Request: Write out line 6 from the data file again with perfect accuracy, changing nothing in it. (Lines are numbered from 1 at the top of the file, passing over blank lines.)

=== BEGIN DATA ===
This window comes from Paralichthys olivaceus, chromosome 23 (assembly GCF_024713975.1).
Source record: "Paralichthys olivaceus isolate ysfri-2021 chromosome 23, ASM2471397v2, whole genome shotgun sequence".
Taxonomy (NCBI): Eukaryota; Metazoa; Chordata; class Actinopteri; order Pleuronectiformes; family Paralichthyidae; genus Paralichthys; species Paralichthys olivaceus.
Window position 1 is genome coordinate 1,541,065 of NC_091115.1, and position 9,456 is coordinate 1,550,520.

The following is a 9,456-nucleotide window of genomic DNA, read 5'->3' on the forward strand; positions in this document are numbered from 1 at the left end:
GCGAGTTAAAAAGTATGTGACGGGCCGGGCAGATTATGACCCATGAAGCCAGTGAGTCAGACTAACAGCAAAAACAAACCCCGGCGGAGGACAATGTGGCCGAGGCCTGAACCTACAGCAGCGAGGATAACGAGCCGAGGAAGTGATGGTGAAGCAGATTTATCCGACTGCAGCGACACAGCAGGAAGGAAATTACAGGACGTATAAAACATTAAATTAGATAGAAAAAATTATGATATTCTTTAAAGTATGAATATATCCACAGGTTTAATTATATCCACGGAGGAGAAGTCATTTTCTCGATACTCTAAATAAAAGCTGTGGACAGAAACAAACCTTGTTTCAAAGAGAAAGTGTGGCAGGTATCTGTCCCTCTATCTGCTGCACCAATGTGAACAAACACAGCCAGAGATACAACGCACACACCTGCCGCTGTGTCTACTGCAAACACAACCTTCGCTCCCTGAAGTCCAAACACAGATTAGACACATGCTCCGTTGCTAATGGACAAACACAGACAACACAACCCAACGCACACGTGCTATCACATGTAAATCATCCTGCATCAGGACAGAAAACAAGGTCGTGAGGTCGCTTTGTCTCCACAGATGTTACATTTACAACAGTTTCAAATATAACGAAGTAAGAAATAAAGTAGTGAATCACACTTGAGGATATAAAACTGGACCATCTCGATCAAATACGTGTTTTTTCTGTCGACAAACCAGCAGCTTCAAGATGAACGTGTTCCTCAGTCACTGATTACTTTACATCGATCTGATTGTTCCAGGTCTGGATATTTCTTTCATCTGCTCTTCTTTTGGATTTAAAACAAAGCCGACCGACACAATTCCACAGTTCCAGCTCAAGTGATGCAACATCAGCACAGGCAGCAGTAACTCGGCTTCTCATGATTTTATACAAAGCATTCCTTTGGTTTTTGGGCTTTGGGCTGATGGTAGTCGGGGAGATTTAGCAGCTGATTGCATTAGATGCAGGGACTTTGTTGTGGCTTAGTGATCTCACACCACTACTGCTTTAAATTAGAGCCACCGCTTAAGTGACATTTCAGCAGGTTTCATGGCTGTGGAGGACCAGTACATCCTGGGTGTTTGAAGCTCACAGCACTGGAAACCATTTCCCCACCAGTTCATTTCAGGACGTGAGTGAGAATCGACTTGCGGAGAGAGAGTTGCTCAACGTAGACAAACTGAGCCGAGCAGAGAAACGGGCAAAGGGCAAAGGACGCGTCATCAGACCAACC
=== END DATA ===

GCGAGTTAAAAAGTATGTGACGGGCCGGGCAGATTATGACCCATGAAGCCAGTGAGTCAGACTAACAGCAAAAACAAACCCCGGCGGAGGACAATGTGGCCGAGGCCTGAACCTACAGCAGCGAGGATAACGAGCCGAGGAAGTGATGGTGAAGCAGATTTATCCGACTGCAGCGACACAGCAGGAAGGAAATTACAGGACGTATAAAACATTAAATTAGATAGAAAAAATTATGATATTCTTTAAAGTATGAATATATCCACAGGTTTAATTATATCCACGGAGGAGAAGTCATTTTCTCGATACTCTAAATAAAAGCTGTGGACAGAAACAAACCTTGTTTCAAAGAGAAAGTGTGGCAGGTATCTGTCCCTCTATCTGCTGCACCAATGTGAACAAACACAGCCAGAGATACAACGCACACACCTGCCGCTGTGTCTACTGCAAACACAACCTTCGCTCCCTGAAGTCCAAACACAGATTAGACACATGCTCCGTTGCTAATGGACAAACACAGACAACACAACCCAACGCACACGTGCTATCACATGTAAATCATCCTGCATCAGGACAGAAAACAAGGTCGTGAGGTCGCTTTGTCTCCACAGATGTTACATTTACAACAGTTTCAAATATAACGAAGTAAGAAATAAAGTAGTGAATCACACTTGAGGATATAAAACTGGACCATCTCGATCAAATACGTGTTTTTTCTGTCGACAAACCAGCAGCTTCAAGATGAACGTGTTCCTCAGTCACTGATTACTTTACATCGATCTGATTGTTCCAGGTCTGGATATTTCTTTCATCTGCTCTTCTTTTGGATTTAAAACAAAGCCGACCGACACAATTCCACAGTTCCAGCTCAAGTGATGCAACATCAGCACAGGCAGCAGTAACTCGGCTTCTCATGATTTTATACAAAGCATTCCTTTGGTTTTTGGGCTTTGGGCTGATGGTAGTCGGGGAGATTTAGCAGCTGATTGCATTAGATGCAGGGACTTTGTTGTGGCTTAGTGATCTCACACCACTACTGCTTTAAATTAGAGCCACCGCTTAAGTGACATTTCAGCAGGTTTCATGGCTGTGGAGGACCAGTACATCCTGGGTGTTTGAAGCTCACAGCACTGGAAACCATTTCCCCACCAGTTCATTTCAGGACGTGAGTGAGAATCGACTTGCGGAGAGAGAGTTGCTCAACGTAGACAAACTGAGCCGAGCAGAGAAACGGGCAAAGGGCAAAGGACGCGTCATCAGACCAACC